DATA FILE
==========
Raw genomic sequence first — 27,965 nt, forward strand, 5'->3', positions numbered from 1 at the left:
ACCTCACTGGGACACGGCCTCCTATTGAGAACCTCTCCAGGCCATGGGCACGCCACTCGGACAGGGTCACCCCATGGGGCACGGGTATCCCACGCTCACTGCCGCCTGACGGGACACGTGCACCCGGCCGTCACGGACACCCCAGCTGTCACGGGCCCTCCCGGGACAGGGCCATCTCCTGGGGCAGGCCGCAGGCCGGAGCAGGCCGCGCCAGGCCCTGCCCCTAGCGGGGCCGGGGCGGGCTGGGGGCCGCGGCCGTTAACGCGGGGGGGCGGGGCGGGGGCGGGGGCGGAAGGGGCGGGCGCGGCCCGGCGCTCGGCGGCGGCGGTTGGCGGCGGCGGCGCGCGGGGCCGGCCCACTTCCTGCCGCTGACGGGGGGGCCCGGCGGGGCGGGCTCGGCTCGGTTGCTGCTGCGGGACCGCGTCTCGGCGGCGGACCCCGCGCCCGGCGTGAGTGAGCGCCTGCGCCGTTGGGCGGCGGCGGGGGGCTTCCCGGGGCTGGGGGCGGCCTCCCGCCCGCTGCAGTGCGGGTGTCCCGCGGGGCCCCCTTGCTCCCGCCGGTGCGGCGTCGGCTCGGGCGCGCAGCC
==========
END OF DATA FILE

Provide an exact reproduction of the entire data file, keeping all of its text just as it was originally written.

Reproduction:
Raw genomic sequence first — 27,965 nt, forward strand, 5'->3', positions numbered from 1 at the left:
ACCTCACTGGGACACGGCCTCCTATTGAGAACCTCTCCAGGCCATGGGCACGCCACTCGGACAGGGTCACCCCATGGGGCACGGGTATCCCACGCTCACTGCCGCCTGACGGGACACGTGCACCCGGCCGTCACGGACACCCCAGCTGTCACGGGCCCTCCCGGGACAGGGCCATCTCCTGGGGCAGGCCGCAGGCCGGAGCAGGCCGCGCCAGGCCCTGCCCCTAGCGGGGCCGGGGCGGGCTGGGGGCCGCGGCCGTTAACGCGGGGGGGCGGGGCGGGGGCGGGGGCGGAAGGGGCGGGCGCGGCCCGGCGCTCGGCGGCGGCGGTTGGCGGCGGCGGCGCGCGGGGCCGGCCCACTTCCTGCCGCTGACGGGGGGGCCCGGCGGGGCGGGCTCGGCTCGGTTGCTGCTGCGGGACCGCGTCTCGGCGGCGGACCCCGCGCCCGGCGTGAGTGAGCGCCTGCGCCGTTGGGCGGCGGCGGGGGGCTTCCCGGGGCTGGGGGCGGCCTCCCGCCCGCTGCAGTGCGGGTGTCCCGCGGGGCCCCCTTGCTCCCGCCGGTGCGGCGTCGGCTCGGGCGCGCAGCC